Judge Issues Injunction To Stop Graduation Prayer

Federal Judge Sides With Top-Ranked Senior

A federal judge late Friday overruled a student vote to have a prayer read at a central Indiana high school's graduation ceremony.

U.S. District Judge Sarah Evans Barker heard arguments on the case Friday afternoon and late Friday granted a preliminary injunction against the reading of a prayer at the May 28 commencement.

Barker dismissed claims by Greenwood district attorney Judy Woods that the school's case differed from Supreme Court precedents on school prayer, and called the district's interpretation of the precedents "plainly wrong." Barker also questioned why the district relied so heavily on dissenting court opinions rather than the precedents themselves.

The hearing stemmed from a federal lawsuit filed on behalf of Greenwood High School valedictorian Eric Workman. The suit asks the judge to block the May 28 commencement prayer, claiming the prayer and the senior class vote approving it unconstitutionally subject religious practice to majority rule.

The lawsuit filed by the American Civil Liberties Union of Indiana says the prayer would be particularly uncomfortable for Workman, 18, who as valedictorian will be onstage when it occurs. Workman was not at the hearing.

Woods says the prayer is constitutional because the majority of the class voted on it, and says that the school conducted the vote to give students some control over their commencement ceremony.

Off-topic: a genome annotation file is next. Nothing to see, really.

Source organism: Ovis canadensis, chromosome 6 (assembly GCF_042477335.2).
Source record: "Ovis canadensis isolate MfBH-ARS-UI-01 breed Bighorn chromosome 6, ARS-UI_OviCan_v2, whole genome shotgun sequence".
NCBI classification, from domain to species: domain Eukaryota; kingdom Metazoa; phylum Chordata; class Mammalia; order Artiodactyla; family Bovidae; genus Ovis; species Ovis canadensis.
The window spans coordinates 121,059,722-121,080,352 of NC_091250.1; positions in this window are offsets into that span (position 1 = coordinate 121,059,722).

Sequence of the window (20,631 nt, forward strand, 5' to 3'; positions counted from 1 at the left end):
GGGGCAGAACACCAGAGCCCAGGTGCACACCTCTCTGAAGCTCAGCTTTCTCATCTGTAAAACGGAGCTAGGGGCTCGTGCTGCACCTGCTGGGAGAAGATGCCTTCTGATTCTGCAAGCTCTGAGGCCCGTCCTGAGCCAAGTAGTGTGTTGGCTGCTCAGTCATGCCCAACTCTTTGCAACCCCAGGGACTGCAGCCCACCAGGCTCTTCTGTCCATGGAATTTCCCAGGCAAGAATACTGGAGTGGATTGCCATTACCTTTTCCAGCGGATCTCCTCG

Barker rejected the notion that the vote signaled a lack of school control over the prayer, saying the school created the ballot, chose the word "prayer" and gave students only a yes-or-no option on the vote. She repeatedly asked Woods to demonstrate how administrators weren't advocating government-sanctioned prayer.

"You can't deny that the school's hand has been in this from the beginning," Barker told Woods.

Barker also questioned principal Jim Kaylor's policy of reviewing speeches before commencement. A court-filed statement by Kaylor explains how he reviews the speeches for grammar and ensures the speeches are appropriate for the occasion and fit time limits. According to Woods, the school does not censor speeches, and would not censor the prayer should it occur.

At one point, Barker said her hunch was that Kaylor's statement came after the school realized it was in "constitutional duck soup."

Both ACLU attorney Ken Falk and Woods agreed that the facts of the case are not in dispute -- there was a ballot, students voted and the prayer is planned for the graduation ceremony -- and that the key was determining whether the prayer violates the Constitution.

Falk's statements and brief rebuttal centered on establishing that holding a vote makes the prayer school-endorsed. He rejected Greenwood's claims that the prayer would be part of a limited public forum and not sponsored by the school.

"This isn't private speech -- it's government speech," he said.

Barker had said she would issue her ruling while keeping in mind the time constraints imposed by the ceremony, and said she would allow enough time for either side to appeal.

Woods maintained that the student majority vote removes the school from the decision process and creates a limited public forum instead of a school-sponsored prayer. In response, Barker asked Woods whether the school would put to a vote freedom of the press or the right to assemble. Woods said no, and Barker agreed.

"We don't put the Constitution to a vote," Barker said.